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Edita Magileviciute, Marine Programme Development Officer, recently delivered a training workshop for local community members in Maio, Cape Verde, on cetacean rescue. The Maio Whale Strandings Response Team is now poised for action should the need arise.
In recent years Cape Verde has been the scene of major whale and dolphin mortality events resulting from mass strandings on the beach. A ‘mass stranding’ describes when pods of up to 200-300 individuals come onto shore. In the last decade alone, there have been 28 mass strandings, resulting in over 1,000 deaths. Scientists are still uncertain of the cause of these tragic events.
It is possible that sick or dying whales may be washed ashore or may swim too close to shore and become stranded. It is also thought that the shape of the beach and coastline may sometimes contribute to strandings. Whales may respond to distress calls from stranded, ill or injured whales, and a large group may follow a leader, resulting in a mass stranding. Noise pollution due to seismic exploration, military exercises or boat traffic could also contribute to the cause of cetacean strandings.
Recognising the need for additional practical knowledge, Fauna & Flora International (FFI), in partnership with the Maio Biodiversity Foundation, organised a community training workshop on cetacean strandings and rescue for local community members.
The training kicked off in the classroom where I shared knowledge on cetacean biology, physiology, local whale and dolphin species identification, and the possible causes of cetacean mass strandings.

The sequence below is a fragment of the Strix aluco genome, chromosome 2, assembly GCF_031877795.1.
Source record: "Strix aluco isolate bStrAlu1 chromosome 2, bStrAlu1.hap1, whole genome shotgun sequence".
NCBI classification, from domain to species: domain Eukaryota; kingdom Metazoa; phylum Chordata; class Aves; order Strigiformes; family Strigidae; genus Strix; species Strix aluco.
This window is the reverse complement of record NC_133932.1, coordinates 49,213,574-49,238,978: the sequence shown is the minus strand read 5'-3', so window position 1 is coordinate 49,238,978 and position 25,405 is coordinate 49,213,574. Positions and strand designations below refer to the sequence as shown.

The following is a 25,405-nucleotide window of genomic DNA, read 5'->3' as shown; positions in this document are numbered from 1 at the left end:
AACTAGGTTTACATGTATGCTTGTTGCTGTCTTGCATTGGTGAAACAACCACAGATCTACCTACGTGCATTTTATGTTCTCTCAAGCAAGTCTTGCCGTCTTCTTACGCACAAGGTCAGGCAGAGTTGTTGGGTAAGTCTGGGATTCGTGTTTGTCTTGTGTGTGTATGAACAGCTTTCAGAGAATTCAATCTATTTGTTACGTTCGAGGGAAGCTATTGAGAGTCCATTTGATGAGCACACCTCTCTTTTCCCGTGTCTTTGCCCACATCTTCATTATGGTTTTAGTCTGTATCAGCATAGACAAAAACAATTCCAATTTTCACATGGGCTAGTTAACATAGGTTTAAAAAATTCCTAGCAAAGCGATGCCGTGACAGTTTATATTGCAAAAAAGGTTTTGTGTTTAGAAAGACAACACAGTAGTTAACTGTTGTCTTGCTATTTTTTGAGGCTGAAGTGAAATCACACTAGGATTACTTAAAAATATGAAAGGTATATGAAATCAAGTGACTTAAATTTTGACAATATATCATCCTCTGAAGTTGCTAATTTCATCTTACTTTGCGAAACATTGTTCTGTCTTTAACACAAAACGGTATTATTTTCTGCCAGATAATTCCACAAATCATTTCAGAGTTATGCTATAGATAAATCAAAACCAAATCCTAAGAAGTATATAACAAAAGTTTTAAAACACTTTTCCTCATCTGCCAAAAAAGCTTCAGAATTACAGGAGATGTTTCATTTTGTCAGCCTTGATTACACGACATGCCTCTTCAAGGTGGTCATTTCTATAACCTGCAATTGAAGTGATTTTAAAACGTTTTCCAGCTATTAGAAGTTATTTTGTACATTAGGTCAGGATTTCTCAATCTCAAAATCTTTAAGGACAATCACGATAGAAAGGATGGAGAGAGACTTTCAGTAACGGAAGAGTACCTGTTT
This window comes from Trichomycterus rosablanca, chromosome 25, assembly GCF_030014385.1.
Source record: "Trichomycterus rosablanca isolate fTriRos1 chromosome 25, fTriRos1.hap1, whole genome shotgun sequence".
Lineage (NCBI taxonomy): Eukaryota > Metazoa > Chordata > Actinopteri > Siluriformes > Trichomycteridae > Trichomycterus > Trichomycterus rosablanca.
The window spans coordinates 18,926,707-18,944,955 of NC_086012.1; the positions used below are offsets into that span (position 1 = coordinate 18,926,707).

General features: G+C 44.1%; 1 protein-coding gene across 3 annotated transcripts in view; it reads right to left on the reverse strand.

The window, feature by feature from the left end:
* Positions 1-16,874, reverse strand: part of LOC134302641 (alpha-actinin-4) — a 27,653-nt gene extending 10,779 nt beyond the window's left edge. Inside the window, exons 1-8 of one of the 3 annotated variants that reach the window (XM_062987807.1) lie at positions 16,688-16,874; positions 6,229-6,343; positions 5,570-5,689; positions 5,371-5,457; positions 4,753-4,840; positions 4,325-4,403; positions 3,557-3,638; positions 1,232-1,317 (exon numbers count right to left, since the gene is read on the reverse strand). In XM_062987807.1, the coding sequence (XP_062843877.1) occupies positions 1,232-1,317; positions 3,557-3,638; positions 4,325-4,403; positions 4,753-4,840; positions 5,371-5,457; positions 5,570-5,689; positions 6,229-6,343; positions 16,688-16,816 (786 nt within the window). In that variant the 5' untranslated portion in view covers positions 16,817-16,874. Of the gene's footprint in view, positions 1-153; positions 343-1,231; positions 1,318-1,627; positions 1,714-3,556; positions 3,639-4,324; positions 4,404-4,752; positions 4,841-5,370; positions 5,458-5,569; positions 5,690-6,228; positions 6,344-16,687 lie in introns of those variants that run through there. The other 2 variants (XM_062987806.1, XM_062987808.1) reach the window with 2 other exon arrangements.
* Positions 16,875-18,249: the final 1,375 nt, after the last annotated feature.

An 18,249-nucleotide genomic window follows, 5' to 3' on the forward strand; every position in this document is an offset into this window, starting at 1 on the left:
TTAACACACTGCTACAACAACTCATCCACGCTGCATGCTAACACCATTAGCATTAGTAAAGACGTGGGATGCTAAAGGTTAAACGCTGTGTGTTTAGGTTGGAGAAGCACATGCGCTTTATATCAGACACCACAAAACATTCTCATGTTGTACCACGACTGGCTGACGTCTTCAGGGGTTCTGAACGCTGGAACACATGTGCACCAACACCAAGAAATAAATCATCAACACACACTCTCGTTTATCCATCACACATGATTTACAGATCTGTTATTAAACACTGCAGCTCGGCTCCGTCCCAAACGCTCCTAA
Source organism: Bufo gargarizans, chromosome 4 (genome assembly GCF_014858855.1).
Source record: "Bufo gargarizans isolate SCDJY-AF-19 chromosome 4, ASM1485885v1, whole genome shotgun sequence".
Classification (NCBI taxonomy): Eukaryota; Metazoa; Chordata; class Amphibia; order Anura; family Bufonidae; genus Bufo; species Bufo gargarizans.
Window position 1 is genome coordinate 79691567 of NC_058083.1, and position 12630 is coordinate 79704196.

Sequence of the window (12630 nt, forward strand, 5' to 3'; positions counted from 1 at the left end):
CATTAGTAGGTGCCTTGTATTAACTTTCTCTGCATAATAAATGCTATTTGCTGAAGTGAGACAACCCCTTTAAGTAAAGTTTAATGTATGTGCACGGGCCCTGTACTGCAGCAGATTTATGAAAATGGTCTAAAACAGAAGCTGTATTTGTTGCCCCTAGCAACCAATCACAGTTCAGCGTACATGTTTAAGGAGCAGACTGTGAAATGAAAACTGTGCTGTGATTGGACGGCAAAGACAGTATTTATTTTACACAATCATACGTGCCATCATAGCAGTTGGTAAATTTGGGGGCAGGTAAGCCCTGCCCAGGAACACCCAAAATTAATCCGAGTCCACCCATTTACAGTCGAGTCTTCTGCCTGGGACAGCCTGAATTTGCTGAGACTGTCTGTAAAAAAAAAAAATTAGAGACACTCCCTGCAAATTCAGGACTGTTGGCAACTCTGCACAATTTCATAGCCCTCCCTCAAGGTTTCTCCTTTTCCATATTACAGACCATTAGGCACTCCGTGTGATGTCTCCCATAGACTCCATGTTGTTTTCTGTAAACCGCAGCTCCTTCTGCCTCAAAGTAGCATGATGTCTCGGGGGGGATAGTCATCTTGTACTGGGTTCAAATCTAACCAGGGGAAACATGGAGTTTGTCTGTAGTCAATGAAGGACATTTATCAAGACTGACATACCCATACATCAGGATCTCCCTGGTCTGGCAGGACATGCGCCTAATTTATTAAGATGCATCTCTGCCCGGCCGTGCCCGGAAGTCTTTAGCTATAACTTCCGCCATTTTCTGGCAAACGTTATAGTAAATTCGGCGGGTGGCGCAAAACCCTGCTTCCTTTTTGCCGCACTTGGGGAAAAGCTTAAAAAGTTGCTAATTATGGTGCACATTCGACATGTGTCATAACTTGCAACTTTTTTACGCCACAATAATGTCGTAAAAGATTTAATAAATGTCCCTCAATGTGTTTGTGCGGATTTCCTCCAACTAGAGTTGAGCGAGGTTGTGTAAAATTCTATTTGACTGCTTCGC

We then covered first response techniques, data collection methods, stranded animal handling and transportation, health status assessment and health and safety procedures.
On the Vila do Maio beach we held a practical session to reinforce theoretical knowledge and get some hands on experience with two (plastic) ‘stranded cetaceans’: a bottlenose dolphin and an orca.
Two teams of trainees assessed hypothetical situations and practised live stranding rescue procedures.
The first and most important consideration is to keep animals moist and cool by covering them with wet sheets.
Providing shade to prevent sunburn is also essential, along with securing the location to prevent unnecessary disturbance.
The next step is to assess general body condition of the animal by collecting as much data as possible. Participants took photographs and measurements, counting hypothetical breathing rates and assessing external body condition. These actions could help to identify the potential causes of a stranding.
If a dolphin shows signs of good health and is relatively calm (under the circumstances) it would then be time to start ‘refloatation’ – by carefully returning the animal to the water. Trainees enacted the instructions they’d received in the classroom and transported the ‘dolphin’ into the water.
Refloatation technique requires a high level of collaboration between rescue team members. It is advisable to try to refloat several dolphins together with the largest female at the front as she is often the matriarch of the pod and may call the others out to sea. This has been shown during successful rescues with highly sociable pilot whales.
The animal is gently supported by rescuers’ hands, ensuring it is kept close to the surface with the blowhole above water, as it is guided seaward.
And once the dolphin is ready, it’s time to let it go…
Cetacean rescue requires a good deal of improvisation, leadership and organisation in addition to technical knowledge. I am extremely fond of all of our training participants who are now proudly called the Maio Whale Strandings Response Team.